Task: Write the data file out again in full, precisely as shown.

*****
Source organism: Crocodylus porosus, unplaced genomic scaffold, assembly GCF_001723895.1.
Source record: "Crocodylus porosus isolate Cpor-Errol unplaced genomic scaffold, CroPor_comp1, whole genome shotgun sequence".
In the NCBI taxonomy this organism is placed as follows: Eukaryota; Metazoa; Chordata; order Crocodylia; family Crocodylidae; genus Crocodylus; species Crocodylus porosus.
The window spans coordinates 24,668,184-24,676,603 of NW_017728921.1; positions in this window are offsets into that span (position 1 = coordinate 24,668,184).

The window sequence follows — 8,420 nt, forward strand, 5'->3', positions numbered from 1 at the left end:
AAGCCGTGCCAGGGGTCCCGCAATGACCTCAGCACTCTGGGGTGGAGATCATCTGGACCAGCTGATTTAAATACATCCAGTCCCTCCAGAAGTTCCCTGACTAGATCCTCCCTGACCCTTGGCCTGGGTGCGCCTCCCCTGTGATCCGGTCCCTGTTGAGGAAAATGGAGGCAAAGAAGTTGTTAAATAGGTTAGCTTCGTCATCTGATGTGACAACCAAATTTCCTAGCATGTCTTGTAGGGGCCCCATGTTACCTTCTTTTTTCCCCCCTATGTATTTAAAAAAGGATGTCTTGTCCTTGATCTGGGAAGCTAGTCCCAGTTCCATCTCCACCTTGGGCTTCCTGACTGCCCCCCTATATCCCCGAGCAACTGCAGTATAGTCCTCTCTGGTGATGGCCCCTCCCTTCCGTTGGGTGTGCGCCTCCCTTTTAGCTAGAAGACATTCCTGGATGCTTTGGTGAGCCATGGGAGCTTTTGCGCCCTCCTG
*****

Source organism: Crocodylus porosus, unplaced genomic scaffold, assembly GCF_001723895.1.
Source record: "Crocodylus porosus isolate Cpor-Errol unplaced genomic scaffold, CroPor_comp1, whole genome shotgun sequence".
In the NCBI taxonomy this organism is placed as follows: Eukaryota; Metazoa; Chordata; order Crocodylia; family Crocodylidae; genus Crocodylus; species Crocodylus porosus.
The window spans coordinates 24,668,184-24,676,603 of NW_017728921.1; positions in this window are offsets into that span (position 1 = coordinate 24,668,184).

The window sequence follows — 8,420 nt, forward strand, 5'->3', positions numbered from 1 at the left end:
AAGCCGTGCCAGGGGTCCCGCAATGACCTCAGCACTCTGGGGTGGAGATCATCTGGACCAGCTGATTTAAATACATCCAGTCCCTCCAGAAGTTCCCTGACTAGATCCTCCCTGACCCTTGGCCTGGGTGCGCCTCCCCTGTGATCCGGTCCCTGTTGAGGAAAATGGAGGCAAAGAAGTTGTTAAATAGGTTAGCTTCGTCATCTGATGTGACAACCAAATTTCCTAGCATGTCTTGTAGGGGCCCCATGTTACCTTCTTTTTTCCCCCCTATGTATTTAAAAAAGGATGTCTTGTCCTTGATCTGGGAAGCTAGTCCCAGTTCCATCTCCACCTTGGGCTTCCTGACTGCCCCCCTATATCCCCGAGCAACTGCAGTATAGTCCTCTCTGGTGATGGCCCCTCCCTTCCGTTGGGTGTGCGCCTCCCTTTTAGCTAGAAGACATTCCTGGATGCTTTGGTGAGCCATGGGAGCTTTTGCGCCCTCCTG